On a cold spring night the Volvos and Subarus created somewhat of a traffic jam in south Minneapolis as residents scrambled inside a quaint church to listen to the seven people vying to run the city.
Hundreds of the civic-minded jammed into Solomon’s Porch and plopped onto shabby chic furniture. Excuse me. Pardon. Is this seat taken?
Grandmothers moved through the crowd, passing out oatmeal cookies and sage advice. OK, I made that last part up. But you couldn’t have concocted a more Minnesotan mise-en-scène if you tried.
It was made only more so by the new ranked-choice voting system, which eliminated the mayoral primary but allows voters to choose up to five candidates, in order of preference. It’s unlikely any of the candidates will get 50 percent of the vote in the first ballot counting, so getting voters’ second or third choice will be crucial.
A candidate no longer has to be first, but being above average will pay.
Ranked choice, and the torpid format of the debates, has created a unique and somewhat soulless process that discourages rancor and negative campaigning, lest the candidate come off too mouthy or brash to make the top three.
In many ways, that’s a good thing. I’ve long been a critic of the hostile campaigns that distort records and confuse voters.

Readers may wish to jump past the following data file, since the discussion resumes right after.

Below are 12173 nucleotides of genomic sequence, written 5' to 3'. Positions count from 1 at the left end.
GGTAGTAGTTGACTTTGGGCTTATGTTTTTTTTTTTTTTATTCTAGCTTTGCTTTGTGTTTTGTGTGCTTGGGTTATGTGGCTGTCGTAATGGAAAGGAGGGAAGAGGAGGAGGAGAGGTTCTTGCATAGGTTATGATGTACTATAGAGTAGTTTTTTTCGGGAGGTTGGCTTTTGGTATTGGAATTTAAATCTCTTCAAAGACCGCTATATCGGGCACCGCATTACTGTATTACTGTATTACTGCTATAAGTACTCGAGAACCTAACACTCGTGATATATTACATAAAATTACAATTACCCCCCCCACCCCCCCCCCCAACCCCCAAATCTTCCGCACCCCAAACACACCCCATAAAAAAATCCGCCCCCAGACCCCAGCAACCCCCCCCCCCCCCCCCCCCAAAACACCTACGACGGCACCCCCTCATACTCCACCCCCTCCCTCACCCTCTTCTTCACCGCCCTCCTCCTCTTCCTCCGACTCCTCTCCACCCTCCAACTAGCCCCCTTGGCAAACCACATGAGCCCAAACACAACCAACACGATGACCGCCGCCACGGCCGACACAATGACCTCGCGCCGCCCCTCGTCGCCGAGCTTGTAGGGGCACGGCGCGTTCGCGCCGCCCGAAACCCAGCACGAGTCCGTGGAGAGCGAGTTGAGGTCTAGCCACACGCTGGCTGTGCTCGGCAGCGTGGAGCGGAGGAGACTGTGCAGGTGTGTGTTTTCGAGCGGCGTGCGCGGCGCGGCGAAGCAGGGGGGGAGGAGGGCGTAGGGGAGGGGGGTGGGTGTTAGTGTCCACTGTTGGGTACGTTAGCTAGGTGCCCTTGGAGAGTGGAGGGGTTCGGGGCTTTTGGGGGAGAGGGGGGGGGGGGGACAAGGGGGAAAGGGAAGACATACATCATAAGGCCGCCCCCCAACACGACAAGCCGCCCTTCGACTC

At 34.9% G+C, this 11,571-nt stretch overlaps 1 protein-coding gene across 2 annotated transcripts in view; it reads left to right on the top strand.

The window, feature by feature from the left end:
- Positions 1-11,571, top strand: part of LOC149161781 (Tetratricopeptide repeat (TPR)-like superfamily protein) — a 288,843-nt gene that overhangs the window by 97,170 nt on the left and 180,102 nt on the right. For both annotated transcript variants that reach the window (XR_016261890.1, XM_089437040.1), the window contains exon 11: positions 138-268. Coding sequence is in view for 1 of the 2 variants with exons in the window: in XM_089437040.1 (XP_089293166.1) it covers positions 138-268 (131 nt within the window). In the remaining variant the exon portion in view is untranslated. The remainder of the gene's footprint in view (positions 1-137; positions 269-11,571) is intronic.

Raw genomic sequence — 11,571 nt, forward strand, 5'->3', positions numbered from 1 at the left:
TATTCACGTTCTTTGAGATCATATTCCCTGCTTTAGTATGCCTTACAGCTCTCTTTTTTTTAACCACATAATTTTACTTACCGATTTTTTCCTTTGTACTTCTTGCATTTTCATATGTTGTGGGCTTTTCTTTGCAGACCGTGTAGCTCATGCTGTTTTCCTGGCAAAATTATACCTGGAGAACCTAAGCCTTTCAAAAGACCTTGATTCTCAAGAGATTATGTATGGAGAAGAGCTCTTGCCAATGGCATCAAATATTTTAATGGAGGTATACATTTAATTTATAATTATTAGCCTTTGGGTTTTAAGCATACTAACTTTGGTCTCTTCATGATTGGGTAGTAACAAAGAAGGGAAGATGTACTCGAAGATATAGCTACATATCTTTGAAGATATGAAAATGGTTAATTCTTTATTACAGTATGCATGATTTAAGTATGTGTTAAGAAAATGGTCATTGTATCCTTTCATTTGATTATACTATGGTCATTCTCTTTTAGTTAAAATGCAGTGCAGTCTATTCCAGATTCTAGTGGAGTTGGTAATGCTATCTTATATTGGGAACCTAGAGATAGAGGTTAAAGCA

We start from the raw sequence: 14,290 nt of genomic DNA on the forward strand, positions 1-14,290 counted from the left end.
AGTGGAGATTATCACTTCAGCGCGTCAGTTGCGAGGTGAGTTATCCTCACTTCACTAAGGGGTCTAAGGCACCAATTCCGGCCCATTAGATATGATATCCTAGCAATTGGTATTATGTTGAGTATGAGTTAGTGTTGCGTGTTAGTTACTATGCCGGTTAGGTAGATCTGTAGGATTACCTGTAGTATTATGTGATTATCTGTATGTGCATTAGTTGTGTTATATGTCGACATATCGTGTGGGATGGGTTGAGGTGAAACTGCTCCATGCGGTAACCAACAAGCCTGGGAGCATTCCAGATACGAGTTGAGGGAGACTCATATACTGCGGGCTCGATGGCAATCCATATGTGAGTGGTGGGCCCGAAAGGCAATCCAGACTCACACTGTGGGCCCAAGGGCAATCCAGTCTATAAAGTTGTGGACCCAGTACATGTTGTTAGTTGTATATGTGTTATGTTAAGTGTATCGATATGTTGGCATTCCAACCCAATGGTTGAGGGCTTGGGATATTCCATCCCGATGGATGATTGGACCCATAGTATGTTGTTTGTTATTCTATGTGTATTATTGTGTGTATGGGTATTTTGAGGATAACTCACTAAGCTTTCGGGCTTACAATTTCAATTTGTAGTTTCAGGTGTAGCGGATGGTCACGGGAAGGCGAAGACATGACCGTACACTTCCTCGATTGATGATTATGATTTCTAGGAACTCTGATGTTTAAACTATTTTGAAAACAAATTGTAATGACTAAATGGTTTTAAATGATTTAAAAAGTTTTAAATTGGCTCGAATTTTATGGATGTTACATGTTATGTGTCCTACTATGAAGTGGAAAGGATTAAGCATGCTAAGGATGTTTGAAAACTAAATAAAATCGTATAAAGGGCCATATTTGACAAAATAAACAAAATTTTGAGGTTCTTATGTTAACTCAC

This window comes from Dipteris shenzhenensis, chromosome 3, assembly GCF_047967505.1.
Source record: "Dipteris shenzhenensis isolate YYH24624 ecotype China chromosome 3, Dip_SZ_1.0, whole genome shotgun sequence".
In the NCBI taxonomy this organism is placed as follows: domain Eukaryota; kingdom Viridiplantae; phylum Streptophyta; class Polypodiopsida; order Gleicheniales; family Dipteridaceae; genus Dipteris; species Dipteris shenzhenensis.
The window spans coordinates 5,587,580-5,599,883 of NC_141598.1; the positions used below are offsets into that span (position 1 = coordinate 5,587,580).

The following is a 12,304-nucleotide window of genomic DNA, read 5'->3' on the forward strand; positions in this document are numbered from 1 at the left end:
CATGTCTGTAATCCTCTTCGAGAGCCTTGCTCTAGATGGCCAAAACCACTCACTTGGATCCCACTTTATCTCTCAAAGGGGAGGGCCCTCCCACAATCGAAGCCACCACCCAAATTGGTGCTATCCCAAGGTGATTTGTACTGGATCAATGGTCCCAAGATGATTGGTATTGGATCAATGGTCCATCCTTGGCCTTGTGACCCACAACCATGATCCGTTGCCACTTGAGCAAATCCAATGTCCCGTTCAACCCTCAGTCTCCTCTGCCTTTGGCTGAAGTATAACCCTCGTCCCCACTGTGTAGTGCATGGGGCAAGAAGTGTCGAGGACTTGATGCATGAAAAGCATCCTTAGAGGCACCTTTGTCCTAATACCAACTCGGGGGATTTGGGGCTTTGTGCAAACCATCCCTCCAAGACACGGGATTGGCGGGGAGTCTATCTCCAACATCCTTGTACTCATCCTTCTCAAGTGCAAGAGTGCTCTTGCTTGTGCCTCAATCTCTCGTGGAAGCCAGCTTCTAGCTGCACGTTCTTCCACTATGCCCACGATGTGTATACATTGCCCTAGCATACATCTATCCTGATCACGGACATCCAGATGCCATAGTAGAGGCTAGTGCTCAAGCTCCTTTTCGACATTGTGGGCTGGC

At times, however, the debate seemed like a regional episode of the game show “Family Feud”; the only thing missing was Louie Anderson as host:
“Give me three reasons you want to be mayor,” he’d intone.
Jackie Cherryhomes: “I truly love and am committed to this city.”
Cam Winton: “I am running because I love our city.”
Betsy Hodges: “This can be the greatest city of the 21st century.”
One member of the audience remarked that “they all sound like R.T. [Rybak].”
Jeff Spartz, a longtime DFLer, doesn’t live in Minneapolis so won’t vote, but he supports former Hennepin County Commissioner Mark Andrew. He watched the Tuesday debate.
“With ranked choice, they all know the last thing they want to do is shoot themselves in the foot” with negative comments, said Spartz. “They all want to look well-rounded and sensible.”